Elon Musk has a grand vision for the future of humanity, and it has nothing to do with planet Earth. Musk not only wants to go to Mars, but he plans to take us all there and colonize the Red Planet. Speaking at the 67th annual International Astronautical Congress in Guadalajara, Mexico, Musk outlined SpaceX’s ambitious Interplanetary Transport System (ITS), which aims to transport humans to Mars in gigantic rockets. If everything goes well, Musk says the company could start transporting humans in the next decade. Also Read - Elon Musk now wants to travel to space but not on SpaceX rocket
In his speech aptly titled — ‘Making Humans a Multiplanetary Species’, Musk explained the idea behind his ambitious plan saying, “I really think there are two fundamental paths [for humans]: One path is we stay on Earth forever, and some eventual extinction event wipes us out. The alternative is, become a spacefaring and multi-planetary species.” To achieve this, Musk and his team are working on technologies like huge reusable rockets, carbon-fiber fuel tanks, and rocket engines that are twice as powerful as the Saturn 5 boosters that sent US astronauts to the Moon. As you can imagine, all this won’t come cheap and Musk estimates an investment of around $10 billion. He also plans to work on bringing down the overall cost of space travel with the aim of bringing down the cost of per ticket to Mars costing around $200,000 (Rs 1.3 crore approximately). Also Read - Elon Musk turns 50: Five coolest tech-related things he did via Tesla, SpaceX and more
During his speech, Musk gave a glimpse at what Mars travel would involve and feel like. SpaceX plans to use a crew vessel that can accommodate around 100 to 200 passengers, placed atop a massive rocket ship. Combined, both will be taller than a 40-story building. The rocket will be powered by a massively upgraded version of the company’s current Falcon 9 booster, accompanied by 42 individual methane-fueled Raptor engines. Also Read - Happy Birthday Elon Musk! 5 interesting facts about Tesla CEO on his 50th birthday
The first stage involves rapidly ascending to the Earth’s orbit, where the first booster detaches and is programmed to drop back and precisely land at the launchpad in Cape Carnaval. Here, the booster will be refitted with a ‘tanker’ vessel containing a massive load of fuel. The rocket will launch again and meet the crew vessel in the orbit, where it will refuel the spaceship for its journey to Mars.
The spaceship will hurtle towards the Red Planet at over 19,000 miles per hour and Musk envisions the entire journey to be completed in just over three months. Along the way, Musk promises that passengers will have a lot of fun playing games in zero gravity, watching movies and hanging out at the pizza shop. “It will be like, really fun to go, you’ll have a great time,” Musk says. On arrival at Mars, Musk says that the ship will create a ‘mild friction’ with the Mars’ atmosphere helping it slow down, and it will land on the surface using a method called supersonic retropulsion. This process involves firing the rocket engines to slow the descent until the ship lands on the surface, which is also used by SpaceX’s current Falcon 9 rockets.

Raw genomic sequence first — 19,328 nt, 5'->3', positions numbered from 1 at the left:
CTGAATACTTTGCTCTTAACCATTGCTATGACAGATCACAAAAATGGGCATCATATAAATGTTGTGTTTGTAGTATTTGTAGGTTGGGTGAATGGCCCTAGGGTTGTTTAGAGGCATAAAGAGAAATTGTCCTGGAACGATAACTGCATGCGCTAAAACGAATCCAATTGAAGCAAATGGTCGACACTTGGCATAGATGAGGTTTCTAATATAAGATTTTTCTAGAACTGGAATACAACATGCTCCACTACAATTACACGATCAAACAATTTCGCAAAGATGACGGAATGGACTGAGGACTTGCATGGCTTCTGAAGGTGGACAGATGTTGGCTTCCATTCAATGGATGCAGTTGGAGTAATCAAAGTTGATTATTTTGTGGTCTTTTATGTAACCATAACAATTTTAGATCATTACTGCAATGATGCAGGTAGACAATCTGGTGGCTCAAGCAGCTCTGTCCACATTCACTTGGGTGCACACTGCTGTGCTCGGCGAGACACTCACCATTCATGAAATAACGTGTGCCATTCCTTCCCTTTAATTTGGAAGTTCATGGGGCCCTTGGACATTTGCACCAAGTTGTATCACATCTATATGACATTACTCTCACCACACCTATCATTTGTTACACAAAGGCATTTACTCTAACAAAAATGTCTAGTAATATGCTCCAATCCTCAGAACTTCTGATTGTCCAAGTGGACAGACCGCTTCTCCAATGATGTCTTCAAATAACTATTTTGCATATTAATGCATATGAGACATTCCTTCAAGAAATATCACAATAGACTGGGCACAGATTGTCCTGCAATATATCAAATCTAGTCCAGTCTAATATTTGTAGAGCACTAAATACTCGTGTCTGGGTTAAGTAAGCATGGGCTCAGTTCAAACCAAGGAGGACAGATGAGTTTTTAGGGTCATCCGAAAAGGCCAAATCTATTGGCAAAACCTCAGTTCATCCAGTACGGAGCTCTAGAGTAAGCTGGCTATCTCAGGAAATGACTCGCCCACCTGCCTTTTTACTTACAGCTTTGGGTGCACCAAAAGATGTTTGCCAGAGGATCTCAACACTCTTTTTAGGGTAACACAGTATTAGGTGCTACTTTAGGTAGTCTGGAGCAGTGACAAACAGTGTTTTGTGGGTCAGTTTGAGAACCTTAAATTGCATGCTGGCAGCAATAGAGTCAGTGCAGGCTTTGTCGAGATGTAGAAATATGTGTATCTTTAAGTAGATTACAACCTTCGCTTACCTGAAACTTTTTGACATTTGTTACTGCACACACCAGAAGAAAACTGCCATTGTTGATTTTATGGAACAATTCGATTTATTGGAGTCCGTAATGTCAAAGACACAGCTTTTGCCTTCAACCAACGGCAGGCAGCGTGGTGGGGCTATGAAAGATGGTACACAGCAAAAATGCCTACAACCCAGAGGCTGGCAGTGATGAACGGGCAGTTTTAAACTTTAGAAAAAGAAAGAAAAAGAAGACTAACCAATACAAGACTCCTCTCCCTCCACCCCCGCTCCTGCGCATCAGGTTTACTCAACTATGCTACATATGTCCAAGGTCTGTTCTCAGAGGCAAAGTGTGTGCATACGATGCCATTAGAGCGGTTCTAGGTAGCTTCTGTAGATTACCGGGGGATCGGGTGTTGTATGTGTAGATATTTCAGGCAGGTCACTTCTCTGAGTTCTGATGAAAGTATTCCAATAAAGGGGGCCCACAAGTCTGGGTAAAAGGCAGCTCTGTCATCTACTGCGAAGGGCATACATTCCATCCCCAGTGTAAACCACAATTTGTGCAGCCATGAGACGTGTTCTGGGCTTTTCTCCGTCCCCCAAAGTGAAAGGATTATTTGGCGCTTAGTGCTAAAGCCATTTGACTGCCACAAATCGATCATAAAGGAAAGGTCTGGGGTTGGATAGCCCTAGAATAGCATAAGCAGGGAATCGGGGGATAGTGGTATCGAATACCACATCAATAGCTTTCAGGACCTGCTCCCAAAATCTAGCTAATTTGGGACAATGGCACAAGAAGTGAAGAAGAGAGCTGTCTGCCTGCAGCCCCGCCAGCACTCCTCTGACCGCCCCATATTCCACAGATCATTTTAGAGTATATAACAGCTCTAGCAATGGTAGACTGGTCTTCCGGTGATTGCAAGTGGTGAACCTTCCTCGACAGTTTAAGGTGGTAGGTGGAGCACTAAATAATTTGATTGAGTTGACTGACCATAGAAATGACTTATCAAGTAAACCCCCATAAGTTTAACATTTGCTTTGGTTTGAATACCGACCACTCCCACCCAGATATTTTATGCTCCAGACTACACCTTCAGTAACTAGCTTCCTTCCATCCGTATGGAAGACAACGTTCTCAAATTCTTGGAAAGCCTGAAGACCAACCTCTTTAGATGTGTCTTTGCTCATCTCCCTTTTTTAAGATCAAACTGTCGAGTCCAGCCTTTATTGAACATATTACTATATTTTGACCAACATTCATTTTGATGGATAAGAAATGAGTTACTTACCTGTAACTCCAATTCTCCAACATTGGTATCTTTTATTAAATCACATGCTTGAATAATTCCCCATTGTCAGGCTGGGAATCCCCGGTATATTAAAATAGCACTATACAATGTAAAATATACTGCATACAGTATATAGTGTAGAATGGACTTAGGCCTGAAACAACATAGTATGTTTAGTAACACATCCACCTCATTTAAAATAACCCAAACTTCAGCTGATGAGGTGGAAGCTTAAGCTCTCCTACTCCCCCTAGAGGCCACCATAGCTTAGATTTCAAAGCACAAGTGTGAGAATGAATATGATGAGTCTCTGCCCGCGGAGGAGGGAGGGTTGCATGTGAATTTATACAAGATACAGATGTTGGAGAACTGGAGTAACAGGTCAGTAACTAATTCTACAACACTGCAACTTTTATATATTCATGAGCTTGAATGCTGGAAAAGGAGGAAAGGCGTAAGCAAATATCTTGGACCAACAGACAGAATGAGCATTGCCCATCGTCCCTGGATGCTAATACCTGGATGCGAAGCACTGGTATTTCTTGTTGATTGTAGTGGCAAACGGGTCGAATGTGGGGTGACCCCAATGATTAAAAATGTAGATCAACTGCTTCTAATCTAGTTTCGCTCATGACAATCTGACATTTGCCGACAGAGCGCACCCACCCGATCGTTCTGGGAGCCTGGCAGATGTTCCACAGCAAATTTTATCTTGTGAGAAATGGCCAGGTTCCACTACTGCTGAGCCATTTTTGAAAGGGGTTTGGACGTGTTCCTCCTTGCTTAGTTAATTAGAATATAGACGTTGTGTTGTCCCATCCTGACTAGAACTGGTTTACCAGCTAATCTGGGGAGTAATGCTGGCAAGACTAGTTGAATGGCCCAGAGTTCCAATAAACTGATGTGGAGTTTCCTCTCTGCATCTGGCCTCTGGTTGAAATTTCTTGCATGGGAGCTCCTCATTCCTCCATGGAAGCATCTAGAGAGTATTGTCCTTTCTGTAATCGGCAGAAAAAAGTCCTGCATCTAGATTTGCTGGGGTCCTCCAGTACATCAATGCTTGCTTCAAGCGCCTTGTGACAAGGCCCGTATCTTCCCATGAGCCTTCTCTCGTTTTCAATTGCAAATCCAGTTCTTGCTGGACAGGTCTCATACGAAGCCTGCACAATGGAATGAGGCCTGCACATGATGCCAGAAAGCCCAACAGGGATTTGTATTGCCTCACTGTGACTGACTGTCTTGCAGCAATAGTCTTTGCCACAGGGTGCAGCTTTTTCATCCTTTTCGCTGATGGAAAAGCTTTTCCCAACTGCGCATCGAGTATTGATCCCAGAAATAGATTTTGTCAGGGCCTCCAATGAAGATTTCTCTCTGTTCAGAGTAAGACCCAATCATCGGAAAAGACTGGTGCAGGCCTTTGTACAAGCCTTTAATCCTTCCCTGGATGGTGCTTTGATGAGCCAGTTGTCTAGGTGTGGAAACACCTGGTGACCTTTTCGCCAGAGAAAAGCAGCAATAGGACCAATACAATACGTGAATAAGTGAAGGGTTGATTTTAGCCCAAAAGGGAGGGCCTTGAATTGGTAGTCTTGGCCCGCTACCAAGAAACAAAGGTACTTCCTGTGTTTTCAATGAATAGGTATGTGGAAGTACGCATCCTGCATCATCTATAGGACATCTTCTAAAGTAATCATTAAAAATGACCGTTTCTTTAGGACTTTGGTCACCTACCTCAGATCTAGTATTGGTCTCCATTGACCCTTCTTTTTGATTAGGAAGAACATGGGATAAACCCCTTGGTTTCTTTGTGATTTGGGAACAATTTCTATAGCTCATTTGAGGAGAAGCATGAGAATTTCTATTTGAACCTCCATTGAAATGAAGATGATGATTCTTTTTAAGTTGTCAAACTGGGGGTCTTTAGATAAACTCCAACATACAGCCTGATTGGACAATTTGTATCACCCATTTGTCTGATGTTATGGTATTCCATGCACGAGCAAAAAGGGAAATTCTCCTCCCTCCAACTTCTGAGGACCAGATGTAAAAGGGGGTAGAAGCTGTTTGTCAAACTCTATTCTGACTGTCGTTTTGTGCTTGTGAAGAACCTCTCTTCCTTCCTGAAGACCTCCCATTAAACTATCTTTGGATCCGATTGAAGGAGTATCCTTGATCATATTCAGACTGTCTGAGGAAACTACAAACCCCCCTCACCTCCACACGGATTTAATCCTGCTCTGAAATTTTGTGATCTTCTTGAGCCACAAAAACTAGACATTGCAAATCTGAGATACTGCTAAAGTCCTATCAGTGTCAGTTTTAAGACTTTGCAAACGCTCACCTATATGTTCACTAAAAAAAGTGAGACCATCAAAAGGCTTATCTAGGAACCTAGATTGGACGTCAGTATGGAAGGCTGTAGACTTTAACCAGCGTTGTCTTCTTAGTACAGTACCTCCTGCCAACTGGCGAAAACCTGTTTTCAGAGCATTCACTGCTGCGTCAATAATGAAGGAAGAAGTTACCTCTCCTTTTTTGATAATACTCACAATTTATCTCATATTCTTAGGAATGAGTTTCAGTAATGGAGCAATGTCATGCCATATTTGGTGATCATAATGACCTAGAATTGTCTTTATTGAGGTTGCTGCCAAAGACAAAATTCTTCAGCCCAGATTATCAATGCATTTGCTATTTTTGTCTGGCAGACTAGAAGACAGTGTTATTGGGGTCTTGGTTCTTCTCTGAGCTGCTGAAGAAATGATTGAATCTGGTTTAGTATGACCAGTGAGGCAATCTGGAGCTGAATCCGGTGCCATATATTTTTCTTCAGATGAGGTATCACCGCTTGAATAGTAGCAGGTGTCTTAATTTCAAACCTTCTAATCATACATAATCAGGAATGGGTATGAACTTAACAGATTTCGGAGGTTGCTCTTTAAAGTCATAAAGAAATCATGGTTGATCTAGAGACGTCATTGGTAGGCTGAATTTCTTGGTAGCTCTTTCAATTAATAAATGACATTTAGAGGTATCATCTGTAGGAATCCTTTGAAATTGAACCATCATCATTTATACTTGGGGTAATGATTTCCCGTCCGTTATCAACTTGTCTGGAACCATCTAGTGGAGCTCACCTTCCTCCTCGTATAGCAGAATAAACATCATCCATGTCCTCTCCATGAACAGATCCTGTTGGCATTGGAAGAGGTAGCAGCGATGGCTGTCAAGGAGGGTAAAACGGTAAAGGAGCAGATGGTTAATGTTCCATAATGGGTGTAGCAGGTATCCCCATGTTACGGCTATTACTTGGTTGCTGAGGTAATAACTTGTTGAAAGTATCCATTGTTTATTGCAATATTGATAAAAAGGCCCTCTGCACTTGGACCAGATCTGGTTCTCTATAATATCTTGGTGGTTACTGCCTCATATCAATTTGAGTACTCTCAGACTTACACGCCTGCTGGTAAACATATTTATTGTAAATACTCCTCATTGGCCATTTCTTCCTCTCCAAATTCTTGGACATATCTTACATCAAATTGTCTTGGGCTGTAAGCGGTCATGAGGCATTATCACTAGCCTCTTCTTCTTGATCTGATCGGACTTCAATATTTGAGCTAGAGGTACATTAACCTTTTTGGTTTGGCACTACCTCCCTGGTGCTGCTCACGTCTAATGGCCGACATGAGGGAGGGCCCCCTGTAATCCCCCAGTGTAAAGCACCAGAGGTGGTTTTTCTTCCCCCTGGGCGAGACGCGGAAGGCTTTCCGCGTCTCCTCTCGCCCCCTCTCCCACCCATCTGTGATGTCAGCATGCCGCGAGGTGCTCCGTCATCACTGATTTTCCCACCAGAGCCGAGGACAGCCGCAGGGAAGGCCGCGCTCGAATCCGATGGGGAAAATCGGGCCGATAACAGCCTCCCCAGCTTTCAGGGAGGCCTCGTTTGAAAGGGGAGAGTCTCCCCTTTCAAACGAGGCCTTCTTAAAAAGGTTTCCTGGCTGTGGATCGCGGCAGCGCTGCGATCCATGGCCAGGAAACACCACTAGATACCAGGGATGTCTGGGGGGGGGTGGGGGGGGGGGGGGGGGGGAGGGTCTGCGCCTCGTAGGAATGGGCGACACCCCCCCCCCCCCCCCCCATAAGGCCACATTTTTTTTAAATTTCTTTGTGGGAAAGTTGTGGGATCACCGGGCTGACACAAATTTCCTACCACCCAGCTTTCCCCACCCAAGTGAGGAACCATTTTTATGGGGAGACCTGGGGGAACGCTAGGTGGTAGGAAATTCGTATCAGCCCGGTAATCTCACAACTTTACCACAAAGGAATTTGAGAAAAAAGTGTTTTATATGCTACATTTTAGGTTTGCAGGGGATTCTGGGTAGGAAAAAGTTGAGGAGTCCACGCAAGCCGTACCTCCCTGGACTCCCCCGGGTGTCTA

The highlight of SpaceX’s ITS is its reusability. The spaceships won’t be rendered unusable after completing their journey to Mars. Instead, by harvesting methane fuel from the Red Planet, these spaceships could be sent back to Earth to get them ready for another journey. This part is of paramount importance to really bring down the costs of inter-planetary travel. If all goes well, it won’t be too much to expect a future where you travel between planets in the same way we currently travel between continents.
Musk says if everything goes well, the first spaceship could be ready to test in just three years, but it will still take more than 10 years to start transporting humans to Mars. Musk however quickly says that the 10 year timeline is just a theory and it will only happen if everything goes well. “I don’t want to say that’s when this will occur,” Musk says. “This is a huge amount of risk, will cost a lot, and there’s a good chance we won’t succeed. But we’re going to try and do our best.” The absolute long-term plan for Musk is to “actually building a city” on Mars.
Musk’s grand plan to colonize Mars may seem the stuff of science fiction, but there is no denying the dedication and ambition of the man. He plans to achieve what NASA with US government-backing or any other space-faring nations haven’t been able to so far. Speaking of NASA, its plans involve sending astronauts to Mars by 2035 a long time after SpaceX. But for Musk to achieve his dream, he requires a lot of money and backing from willing investors. He may be rich, and his companies may be doing well, but that is still nowhere close to the sort of money required to make interplanetary travel more than a pipedream. As The Verge brilliantly summarizes, the entire point of Musk’s speech last night was a shout out to all the space fanatics (with capital) out there who would want to be a part of his ambitious dream.